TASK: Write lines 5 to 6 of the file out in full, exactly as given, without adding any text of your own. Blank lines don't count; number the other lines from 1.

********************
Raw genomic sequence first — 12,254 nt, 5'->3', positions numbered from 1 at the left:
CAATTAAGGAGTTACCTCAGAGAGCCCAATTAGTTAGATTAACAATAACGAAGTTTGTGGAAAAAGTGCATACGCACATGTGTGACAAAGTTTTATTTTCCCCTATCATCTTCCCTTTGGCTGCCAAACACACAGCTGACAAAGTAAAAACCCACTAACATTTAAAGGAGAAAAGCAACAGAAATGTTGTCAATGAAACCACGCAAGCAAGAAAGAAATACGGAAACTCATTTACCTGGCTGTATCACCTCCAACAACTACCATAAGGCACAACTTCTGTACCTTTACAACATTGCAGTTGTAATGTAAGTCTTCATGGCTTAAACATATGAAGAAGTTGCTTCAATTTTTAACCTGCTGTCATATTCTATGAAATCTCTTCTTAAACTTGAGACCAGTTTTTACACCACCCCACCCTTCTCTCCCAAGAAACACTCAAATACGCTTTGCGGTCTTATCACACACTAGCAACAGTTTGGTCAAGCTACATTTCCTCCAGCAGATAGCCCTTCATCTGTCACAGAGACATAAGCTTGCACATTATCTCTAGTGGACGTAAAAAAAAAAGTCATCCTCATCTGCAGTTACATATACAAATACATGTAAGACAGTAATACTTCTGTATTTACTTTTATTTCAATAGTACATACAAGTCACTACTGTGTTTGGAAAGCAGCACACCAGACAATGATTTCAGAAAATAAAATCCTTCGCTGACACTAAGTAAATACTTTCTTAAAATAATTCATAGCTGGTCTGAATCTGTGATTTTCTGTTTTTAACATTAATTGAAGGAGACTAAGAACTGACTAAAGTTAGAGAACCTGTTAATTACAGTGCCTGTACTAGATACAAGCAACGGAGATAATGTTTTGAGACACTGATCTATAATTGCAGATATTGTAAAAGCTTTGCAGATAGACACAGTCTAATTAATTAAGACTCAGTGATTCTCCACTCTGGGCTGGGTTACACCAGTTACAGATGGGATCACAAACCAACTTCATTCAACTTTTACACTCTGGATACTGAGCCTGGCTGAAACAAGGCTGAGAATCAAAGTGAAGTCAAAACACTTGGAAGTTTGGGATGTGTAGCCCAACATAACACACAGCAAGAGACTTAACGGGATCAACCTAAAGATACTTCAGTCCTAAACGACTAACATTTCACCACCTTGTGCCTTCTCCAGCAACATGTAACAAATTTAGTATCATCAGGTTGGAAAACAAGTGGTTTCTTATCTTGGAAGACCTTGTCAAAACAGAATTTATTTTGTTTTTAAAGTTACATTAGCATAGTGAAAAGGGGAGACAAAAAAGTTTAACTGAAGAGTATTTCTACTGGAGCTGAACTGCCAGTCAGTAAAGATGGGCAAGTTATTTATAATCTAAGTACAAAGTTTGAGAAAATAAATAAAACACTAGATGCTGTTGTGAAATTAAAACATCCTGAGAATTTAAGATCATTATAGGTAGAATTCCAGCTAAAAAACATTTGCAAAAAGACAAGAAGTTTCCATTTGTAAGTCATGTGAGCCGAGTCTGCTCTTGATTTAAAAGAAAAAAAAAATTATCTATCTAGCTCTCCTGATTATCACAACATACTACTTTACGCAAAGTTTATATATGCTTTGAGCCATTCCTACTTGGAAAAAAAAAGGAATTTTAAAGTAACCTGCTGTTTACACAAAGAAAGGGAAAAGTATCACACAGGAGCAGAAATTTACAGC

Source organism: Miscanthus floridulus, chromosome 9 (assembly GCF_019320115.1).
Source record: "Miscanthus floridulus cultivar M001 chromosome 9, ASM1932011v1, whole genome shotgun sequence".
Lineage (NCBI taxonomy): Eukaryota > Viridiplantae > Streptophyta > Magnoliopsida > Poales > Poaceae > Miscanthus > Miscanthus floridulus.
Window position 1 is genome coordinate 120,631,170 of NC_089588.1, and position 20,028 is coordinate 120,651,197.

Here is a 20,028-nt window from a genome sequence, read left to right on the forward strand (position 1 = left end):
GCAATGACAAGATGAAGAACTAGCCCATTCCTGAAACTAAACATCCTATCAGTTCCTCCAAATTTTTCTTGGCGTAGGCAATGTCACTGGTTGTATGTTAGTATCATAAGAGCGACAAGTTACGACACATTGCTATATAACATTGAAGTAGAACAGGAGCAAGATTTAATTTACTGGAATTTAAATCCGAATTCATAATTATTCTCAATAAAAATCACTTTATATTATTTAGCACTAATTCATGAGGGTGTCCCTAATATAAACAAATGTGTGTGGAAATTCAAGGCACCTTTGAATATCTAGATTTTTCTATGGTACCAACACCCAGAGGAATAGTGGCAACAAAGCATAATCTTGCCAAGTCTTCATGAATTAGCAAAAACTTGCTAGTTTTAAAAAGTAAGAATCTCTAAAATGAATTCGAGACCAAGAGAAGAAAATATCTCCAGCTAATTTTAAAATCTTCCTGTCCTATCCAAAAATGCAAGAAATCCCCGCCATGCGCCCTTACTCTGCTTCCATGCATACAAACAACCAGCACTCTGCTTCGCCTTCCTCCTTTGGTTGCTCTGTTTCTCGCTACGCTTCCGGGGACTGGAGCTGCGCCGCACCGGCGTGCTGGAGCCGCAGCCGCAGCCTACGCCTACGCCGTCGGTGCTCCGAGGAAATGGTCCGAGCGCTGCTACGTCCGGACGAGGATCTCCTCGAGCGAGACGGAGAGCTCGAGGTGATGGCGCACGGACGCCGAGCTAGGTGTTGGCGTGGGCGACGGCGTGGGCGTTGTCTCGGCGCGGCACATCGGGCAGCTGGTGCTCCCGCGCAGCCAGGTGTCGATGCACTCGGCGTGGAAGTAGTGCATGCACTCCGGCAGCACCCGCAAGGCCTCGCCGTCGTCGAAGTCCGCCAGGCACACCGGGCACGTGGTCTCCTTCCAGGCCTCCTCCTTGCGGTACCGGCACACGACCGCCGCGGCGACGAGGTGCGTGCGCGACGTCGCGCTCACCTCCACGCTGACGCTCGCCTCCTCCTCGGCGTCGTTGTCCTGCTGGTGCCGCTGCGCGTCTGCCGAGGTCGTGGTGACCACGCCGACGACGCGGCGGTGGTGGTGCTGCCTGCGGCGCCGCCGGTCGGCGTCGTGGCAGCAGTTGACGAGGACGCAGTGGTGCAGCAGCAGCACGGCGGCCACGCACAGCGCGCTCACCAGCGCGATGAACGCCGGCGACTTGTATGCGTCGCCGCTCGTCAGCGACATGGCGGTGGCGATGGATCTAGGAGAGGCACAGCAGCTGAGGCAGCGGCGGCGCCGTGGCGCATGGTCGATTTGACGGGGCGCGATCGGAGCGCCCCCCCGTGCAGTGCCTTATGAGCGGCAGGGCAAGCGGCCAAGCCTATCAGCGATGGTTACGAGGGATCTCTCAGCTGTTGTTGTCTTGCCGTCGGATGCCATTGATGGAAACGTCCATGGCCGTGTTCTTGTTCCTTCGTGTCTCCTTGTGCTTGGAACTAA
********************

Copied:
Lineage (NCBI taxonomy): Eukaryota > Viridiplantae > Streptophyta > Magnoliopsida > Poales > Poaceae > Miscanthus > Miscanthus floridulus.
Window position 1 is genome coordinate 120,631,170 of NC_089588.1, and position 20,028 is coordinate 120,651,197.